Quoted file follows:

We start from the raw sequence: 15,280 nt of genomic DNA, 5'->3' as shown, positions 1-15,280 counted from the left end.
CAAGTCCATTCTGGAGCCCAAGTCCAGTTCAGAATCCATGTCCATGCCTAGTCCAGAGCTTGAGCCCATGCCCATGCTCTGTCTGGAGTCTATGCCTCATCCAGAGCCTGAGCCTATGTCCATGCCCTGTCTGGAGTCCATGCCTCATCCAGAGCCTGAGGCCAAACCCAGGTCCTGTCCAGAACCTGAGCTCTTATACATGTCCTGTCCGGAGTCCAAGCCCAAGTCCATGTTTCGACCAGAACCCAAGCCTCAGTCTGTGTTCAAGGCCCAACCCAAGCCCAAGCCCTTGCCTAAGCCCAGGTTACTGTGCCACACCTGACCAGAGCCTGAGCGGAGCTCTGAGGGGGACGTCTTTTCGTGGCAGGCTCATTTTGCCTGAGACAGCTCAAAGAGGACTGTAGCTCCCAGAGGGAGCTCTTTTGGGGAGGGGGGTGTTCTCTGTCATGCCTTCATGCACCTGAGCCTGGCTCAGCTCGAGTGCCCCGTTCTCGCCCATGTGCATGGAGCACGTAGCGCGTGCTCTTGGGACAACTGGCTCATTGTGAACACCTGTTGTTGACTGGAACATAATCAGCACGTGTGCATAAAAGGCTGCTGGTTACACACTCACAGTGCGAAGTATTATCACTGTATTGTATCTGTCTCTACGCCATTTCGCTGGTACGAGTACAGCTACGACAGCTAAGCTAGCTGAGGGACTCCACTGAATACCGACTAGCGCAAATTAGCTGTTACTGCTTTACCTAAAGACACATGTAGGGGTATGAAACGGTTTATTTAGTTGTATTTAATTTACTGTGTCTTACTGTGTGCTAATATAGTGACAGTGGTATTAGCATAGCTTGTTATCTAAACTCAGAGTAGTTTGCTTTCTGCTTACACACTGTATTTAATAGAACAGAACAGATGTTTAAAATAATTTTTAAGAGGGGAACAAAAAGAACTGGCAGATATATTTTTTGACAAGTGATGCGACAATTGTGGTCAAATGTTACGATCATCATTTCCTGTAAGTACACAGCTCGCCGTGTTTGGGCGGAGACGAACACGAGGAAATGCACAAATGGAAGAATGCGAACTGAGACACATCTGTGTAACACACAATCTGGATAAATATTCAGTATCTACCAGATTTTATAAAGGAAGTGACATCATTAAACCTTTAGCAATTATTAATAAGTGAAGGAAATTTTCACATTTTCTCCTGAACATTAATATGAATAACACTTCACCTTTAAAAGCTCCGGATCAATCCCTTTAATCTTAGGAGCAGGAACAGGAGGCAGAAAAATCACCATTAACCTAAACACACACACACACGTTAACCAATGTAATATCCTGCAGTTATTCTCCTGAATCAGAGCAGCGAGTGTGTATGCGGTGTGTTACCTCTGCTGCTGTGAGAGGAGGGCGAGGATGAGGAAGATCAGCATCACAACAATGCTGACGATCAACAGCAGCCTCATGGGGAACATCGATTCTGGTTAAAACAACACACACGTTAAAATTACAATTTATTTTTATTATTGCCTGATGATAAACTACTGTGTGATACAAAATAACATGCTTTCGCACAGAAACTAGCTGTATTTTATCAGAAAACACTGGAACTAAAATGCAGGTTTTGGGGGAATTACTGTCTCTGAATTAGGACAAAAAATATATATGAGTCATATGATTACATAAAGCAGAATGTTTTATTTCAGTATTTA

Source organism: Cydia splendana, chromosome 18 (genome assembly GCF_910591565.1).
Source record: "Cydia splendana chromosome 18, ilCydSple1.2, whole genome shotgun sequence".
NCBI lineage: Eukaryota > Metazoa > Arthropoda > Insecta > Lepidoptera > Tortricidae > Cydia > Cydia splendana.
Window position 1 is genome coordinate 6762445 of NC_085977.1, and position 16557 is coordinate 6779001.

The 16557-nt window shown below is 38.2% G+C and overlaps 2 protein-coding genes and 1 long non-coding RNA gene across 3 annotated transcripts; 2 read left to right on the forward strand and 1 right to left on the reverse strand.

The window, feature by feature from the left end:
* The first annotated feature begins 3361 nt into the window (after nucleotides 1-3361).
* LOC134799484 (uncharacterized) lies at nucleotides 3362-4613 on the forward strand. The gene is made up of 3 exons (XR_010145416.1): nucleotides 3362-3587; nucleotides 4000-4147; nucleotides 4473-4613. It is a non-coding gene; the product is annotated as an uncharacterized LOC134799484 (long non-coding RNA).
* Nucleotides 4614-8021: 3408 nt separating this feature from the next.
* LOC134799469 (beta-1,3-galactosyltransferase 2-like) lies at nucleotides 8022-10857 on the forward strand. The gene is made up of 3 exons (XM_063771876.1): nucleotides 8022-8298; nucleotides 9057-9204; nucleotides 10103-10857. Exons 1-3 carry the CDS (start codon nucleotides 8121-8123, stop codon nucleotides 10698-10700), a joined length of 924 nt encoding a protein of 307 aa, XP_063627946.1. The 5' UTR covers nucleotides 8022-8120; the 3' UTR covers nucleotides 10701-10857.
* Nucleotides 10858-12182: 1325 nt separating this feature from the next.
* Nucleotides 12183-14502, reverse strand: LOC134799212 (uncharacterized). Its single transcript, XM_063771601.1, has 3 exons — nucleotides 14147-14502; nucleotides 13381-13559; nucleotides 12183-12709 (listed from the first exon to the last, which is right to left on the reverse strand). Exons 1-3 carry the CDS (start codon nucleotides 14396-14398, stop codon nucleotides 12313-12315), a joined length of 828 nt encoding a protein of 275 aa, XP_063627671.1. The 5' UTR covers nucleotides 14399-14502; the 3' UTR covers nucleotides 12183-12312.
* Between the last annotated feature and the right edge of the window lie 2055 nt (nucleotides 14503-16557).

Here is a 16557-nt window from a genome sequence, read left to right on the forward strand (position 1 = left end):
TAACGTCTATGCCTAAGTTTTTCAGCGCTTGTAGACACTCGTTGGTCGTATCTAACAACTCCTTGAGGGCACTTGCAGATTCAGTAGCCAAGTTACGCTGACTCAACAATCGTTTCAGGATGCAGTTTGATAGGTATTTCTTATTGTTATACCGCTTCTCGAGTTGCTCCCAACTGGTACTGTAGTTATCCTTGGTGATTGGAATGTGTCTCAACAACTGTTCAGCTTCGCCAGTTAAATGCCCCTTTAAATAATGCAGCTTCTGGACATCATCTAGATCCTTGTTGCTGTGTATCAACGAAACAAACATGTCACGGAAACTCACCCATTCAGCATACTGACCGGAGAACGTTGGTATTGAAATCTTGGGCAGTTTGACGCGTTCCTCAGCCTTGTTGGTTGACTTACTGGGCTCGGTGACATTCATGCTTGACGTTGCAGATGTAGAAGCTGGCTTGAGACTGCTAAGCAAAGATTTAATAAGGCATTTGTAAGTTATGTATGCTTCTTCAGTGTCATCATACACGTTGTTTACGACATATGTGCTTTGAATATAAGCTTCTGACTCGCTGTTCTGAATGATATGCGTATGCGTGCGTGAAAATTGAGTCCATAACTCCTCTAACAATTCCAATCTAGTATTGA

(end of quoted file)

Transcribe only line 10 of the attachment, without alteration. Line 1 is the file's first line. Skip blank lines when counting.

* LOC134799484 (uncharacterized) lies at nucleotides 3362-4613 on the forward strand. The gene is made up of 3 exons (XR_010145416.1): nucleotides 3362-3587; nucleotides 4000-4147; nucleotides 4473-4613. It is a non-coding gene; the product is annotated as an uncharacterized LOC134799484 (long non-coding RNA).